Also consider steps you can take to reduce health care costs. See “10 Ways to Fight High Medical Bills.”

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#6: A night on the town

Handing your credit card to an unscrupulous waitperson equipped with a skimming device isn’t your only worry. If you’re out on the town throwing back drinks, it’s easy to run up a tab you can’t afford.

So when painting the town, it’s best to pay with cash.

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#7: Big-ticket items you can’t pay off immediately

Credit cards offer great purchase protections and should be used for many big-ticket purchases. But buying something on credit when you can’t afford to pay it off right away isn’t smart.

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#8: Credit card payments

You can’t charge your monthly credit card payment on another credit card. But perhaps you’ve been tempted to use a cash advance from a credit card to bolster your checking account so that you can pay other bills.

We’ve already explained the folly of cash advances. Your credit card is not an ATM and should not be used as one.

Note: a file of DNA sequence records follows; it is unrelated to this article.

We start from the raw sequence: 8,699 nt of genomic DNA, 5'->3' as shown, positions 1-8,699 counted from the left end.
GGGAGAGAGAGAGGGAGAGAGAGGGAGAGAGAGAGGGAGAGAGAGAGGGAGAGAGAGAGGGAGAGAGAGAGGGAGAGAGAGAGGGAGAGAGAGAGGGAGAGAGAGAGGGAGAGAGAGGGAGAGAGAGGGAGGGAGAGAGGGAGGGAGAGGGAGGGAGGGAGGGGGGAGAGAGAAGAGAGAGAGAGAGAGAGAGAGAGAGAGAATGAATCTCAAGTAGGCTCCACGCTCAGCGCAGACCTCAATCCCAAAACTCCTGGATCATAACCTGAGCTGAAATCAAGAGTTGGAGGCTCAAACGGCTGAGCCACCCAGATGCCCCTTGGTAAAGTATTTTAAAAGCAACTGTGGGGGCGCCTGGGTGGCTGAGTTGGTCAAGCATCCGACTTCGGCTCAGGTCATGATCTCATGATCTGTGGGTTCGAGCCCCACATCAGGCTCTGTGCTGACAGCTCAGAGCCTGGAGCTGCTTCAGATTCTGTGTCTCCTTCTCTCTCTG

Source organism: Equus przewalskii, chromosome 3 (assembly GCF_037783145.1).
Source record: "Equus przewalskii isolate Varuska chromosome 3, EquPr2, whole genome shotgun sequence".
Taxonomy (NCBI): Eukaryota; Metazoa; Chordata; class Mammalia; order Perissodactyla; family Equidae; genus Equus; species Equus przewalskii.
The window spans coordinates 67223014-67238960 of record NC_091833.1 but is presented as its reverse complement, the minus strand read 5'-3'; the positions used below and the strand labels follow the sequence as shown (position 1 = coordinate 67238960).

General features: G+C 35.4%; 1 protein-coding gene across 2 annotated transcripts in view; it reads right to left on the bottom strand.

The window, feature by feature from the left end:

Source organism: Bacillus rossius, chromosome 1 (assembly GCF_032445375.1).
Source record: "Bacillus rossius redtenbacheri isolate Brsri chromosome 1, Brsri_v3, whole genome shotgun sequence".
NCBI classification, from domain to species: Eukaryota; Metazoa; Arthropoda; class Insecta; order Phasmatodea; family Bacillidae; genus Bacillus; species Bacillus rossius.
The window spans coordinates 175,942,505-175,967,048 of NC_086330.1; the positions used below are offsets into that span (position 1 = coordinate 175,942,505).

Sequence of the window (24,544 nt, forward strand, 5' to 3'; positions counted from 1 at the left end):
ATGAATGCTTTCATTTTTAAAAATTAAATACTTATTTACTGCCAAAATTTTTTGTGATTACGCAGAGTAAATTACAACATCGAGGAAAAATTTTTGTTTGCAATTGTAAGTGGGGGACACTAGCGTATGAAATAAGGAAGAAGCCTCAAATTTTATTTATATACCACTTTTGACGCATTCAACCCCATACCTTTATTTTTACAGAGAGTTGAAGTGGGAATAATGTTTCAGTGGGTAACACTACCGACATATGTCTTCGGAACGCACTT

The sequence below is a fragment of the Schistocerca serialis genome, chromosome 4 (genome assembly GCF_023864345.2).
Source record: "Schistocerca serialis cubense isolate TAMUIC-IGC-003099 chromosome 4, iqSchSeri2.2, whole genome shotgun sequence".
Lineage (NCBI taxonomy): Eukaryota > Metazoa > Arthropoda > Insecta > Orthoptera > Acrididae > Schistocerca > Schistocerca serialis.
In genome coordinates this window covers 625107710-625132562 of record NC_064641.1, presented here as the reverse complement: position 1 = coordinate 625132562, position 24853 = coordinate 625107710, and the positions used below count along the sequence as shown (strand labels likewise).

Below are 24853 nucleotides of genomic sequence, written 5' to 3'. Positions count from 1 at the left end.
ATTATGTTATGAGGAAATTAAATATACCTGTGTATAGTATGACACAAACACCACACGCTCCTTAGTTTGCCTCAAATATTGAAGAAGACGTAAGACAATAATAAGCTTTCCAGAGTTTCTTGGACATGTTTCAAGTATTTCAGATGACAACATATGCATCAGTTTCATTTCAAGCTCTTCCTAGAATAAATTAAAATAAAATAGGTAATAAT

There are real benefits, however, to transferring high-interest credit card debt to a new card with a generous zero-percent balance transfer offer. Just be aware of the balance-transfer fee and find out how long the offer lasts.

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#9: ‘Sale’ items

Convinced that you might miss out on savings if you don’t purchase a specific item on sale right away? That’s one of the warning signs of an impulse buy.

Wait a day and think about whether you really need the item. Nine times out of 10, the answer will be “no.”

You aren’t saving money by spending it for something you don’t need.

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#10: Unsecured online purchases

When shopping online, make sure the web address has “https” at the beginning. If it doesn’t, that’s your cue to take your online shopping elsewhere.

In fact, do your homework before purchasing anything online to make sure a company is reputable and not the source of many consumer complaints.

Which purchases do you refrain from making with your credit card? Let us know in the comments below or on our Facebook page.

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There’s also no foreign transaction fee. The Chase-Marriott partnership is all about encouraging travel, so while it is a great perk, it’s not so much of a surprise that they’ve eliminated any foreign transaction fees. (For comparison, spending $5,000 internationally would typically cost about $150 in those fees.) So whether you’re in Louisville or London, swipe away. 

How do you get points? You’ll pocket 3 points per $1 spent at any Marriott Bonvoy properties, 2 points per $1 spent on other travel purchases, and 1 point per $1 spent on all other purchases. 

New cardmembers can snag 50,000 points. It’s a limited-time offer, but as of June 2019, those fifty thousand are yours for the taking after you spend $2,000 in the first three months.

Feeling it? Here’s where to apply.